This information is accurate as of the fellowship year indicated for each fellow.
Orit Kedar is an associate professor of political science at the Hebrew University of Jerusalem. Her principal research interests are comparative politics and political economy. In particular, she is interested in electoral politics, representation, electoral systems, party systems, and gender and politics. Her recent research, funded by the European Research Council and the Israel Science Foundation, examines how electoral districts affect representation and party systems.
While at Radcliffe, Kedar will study the reversal of the gender gap in voting in the United States and beyond over the past six decades. Her study will focus on the drift of men toward conservatism, drawing on public opinion and labor market data and on changes in reproduction policy.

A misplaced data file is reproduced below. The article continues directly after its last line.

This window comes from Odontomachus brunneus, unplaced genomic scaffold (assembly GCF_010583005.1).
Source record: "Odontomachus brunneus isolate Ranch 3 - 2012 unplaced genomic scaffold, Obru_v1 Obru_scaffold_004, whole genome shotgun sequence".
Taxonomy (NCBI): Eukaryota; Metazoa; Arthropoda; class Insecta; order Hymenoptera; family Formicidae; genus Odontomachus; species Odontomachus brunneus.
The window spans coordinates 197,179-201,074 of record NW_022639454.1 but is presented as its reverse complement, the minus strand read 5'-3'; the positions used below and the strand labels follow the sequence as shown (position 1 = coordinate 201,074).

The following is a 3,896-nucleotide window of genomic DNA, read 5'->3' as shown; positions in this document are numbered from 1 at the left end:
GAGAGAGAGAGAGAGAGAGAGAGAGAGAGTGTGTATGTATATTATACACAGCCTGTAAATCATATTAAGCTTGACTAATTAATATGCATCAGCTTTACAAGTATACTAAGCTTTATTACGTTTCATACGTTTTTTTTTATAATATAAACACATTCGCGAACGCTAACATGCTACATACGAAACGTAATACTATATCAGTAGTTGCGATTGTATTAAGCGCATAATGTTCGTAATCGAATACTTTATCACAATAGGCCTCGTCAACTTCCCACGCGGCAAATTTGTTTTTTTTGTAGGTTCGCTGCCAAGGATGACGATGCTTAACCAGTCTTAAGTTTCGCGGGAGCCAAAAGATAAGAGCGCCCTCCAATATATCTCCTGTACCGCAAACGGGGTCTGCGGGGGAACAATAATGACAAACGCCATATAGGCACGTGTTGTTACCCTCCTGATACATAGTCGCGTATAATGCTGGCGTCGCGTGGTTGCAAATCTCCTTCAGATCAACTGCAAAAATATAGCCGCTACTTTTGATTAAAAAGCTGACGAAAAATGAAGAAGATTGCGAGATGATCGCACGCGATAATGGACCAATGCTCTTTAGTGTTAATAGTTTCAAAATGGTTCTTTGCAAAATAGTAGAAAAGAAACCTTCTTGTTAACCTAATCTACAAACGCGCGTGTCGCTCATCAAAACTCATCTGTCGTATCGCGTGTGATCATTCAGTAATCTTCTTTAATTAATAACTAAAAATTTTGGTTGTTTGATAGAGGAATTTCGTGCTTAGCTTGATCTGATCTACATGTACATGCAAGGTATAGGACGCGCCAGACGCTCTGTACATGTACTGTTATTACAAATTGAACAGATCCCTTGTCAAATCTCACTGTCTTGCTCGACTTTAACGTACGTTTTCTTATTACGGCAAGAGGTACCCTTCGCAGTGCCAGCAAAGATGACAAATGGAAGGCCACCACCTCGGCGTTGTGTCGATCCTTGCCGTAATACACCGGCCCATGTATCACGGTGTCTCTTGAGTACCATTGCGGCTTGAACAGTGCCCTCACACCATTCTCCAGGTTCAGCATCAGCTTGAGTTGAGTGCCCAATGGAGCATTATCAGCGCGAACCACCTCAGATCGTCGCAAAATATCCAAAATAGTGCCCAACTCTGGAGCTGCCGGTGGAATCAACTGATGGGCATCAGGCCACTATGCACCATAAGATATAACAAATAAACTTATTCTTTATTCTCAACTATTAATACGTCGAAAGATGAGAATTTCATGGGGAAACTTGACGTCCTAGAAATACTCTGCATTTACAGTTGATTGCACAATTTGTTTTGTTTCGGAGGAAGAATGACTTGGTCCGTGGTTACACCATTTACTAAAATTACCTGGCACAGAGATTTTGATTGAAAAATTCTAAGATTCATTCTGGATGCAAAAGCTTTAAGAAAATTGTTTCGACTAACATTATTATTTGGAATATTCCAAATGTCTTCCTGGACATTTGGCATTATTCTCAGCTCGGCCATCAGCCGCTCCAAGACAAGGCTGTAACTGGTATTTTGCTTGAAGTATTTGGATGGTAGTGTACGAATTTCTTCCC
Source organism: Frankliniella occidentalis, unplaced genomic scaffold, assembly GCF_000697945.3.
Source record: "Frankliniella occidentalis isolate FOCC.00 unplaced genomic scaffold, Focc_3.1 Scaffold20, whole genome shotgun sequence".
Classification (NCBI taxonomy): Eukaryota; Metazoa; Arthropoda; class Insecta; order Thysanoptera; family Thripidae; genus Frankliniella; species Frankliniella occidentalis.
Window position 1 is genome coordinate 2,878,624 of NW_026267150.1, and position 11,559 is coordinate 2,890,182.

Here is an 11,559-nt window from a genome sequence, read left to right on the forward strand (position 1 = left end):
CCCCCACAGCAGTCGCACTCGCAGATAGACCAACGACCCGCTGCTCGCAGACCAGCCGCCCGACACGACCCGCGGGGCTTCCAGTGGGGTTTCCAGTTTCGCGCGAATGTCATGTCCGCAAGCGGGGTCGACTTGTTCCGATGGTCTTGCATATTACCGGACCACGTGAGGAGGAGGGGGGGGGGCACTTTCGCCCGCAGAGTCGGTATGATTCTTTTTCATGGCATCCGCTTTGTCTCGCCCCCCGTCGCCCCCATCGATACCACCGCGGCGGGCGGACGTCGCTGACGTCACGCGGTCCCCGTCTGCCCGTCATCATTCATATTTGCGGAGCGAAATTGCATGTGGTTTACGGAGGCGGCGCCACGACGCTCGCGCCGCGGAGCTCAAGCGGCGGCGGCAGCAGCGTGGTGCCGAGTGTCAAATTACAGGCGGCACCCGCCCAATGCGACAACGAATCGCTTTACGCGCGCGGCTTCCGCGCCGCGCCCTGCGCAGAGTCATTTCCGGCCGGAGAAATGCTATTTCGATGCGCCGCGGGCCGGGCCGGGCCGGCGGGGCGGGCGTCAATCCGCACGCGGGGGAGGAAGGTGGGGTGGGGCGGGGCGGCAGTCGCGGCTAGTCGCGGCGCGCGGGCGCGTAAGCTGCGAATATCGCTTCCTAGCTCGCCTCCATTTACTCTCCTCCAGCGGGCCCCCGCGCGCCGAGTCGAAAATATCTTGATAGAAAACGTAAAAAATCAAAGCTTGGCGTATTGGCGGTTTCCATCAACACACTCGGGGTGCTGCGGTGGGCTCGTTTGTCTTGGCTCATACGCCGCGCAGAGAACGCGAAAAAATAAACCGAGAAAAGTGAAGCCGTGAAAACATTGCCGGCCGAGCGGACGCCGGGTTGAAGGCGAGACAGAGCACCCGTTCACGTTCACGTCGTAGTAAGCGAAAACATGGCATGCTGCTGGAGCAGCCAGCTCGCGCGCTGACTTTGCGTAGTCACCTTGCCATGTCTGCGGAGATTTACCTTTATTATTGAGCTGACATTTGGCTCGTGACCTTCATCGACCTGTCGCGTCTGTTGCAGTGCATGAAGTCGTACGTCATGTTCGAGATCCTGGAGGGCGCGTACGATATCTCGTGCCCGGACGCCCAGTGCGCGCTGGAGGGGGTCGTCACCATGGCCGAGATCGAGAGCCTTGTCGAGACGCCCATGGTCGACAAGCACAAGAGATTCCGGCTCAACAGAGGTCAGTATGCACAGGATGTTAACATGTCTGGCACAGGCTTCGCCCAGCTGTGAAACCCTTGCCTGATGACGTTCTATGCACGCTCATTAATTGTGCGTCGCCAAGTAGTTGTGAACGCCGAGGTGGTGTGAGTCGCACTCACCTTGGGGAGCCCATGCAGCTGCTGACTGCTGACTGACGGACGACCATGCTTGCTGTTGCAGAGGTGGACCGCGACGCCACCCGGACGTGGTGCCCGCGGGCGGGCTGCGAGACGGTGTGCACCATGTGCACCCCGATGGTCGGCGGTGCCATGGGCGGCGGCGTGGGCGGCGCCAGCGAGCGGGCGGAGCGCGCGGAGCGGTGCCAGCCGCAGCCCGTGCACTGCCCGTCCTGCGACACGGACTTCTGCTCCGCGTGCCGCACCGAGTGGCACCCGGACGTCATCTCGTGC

Kedar is the former president of the European Political Science Association (2017–2019). Her work has appeared in such venues as the American Journal of Political Science, American Political Science Review, the British Journal of Political Science, Electoral Studies, Political Analysis, and Public Opinion Quarterly. Her book, Voting for Policy, Not Parties: How Voters Compensate for Power Sharing (Cambridge University Press, 2009), won the William H. Riker Book Award from APSA’s Political Economy section. Her article “Are Voters Equal under Proportional Representation?” (American Journal of Political Science, July 2016) won the Lawrence Longley Award from APSA’s Representation and Electoral Systems section. Kedar earned her PhD in government from Harvard University and her MA in political science from Brown University.